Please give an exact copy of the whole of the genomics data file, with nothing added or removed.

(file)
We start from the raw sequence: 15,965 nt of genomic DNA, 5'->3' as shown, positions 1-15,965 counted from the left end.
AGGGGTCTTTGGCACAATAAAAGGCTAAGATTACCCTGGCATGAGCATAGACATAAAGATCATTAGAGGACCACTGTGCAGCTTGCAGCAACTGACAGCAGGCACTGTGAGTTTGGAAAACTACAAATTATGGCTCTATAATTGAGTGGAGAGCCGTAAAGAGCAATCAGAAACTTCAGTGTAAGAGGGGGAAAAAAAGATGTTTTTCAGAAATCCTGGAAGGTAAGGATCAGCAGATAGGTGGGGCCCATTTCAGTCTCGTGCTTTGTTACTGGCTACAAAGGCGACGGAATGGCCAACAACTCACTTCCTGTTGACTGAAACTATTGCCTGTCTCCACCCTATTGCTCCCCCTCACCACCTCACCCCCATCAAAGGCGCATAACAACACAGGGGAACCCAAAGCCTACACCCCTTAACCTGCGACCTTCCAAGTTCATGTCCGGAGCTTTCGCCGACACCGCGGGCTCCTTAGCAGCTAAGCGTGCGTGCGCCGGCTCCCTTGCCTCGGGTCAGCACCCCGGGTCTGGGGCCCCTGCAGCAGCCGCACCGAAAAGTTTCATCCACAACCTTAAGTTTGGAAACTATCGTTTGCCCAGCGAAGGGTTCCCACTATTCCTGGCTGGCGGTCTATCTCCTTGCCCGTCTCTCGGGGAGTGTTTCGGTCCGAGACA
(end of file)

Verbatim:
We start from the raw sequence: 15,965 nt of genomic DNA, 5'->3' as shown, positions 1-15,965 counted from the left end.
AGGGGTCTTTGGCACAATAAAAGGCTAAGATTACCCTGGCATGAGCATAGACATAAAGATCATTAGAGGACCACTGTGCAGCTTGCAGCAACTGACAGCAGGCACTGTGAGTTTGGAAAACTACAAATTATGGCTCTATAATTGAGTGGAGAGCCGTAAAGAGCAATCAGAAACTTCAGTGTAAGAGGGGGAAAAAAAGATGTTTTTCAGAAATCCTGGAAGGTAAGGATCAGCAGATAGGTGGGGCCCATTTCAGTCTCGTGCTTTGTTACTGGCTACAAAGGCGACGGAATGGCCAACAACTCACTTCCTGTTGACTGAAACTATTGCCTGTCTCCACCCTATTGCTCCCCCTCACCACCTCACCCCCATCAAAGGCGCATAACAACACAGGGGAACCCAAAGCCTACACCCCTTAACCTGCGACCTTCCAAGTTCATGTCCGGAGCTTTCGCCGACACCGCGGGCTCCTTAGCAGCTAAGCGTGCGTGCGCCGGCTCCCTTGCCTCGGGTCAGCACCCCGGGTCTGGGGCCCCTGCAGCAGCCGCACCGAAAAGTTTCATCCACAACCTTAAGTTTGGAAACTATCGTTTGCCCAGCGAAGGGTTCCCACTATTCCTGGCTGGCGGTCTATCTCCTTGCCCGTCTCTCGGGGAGTGTTTCGGTCCGAGACA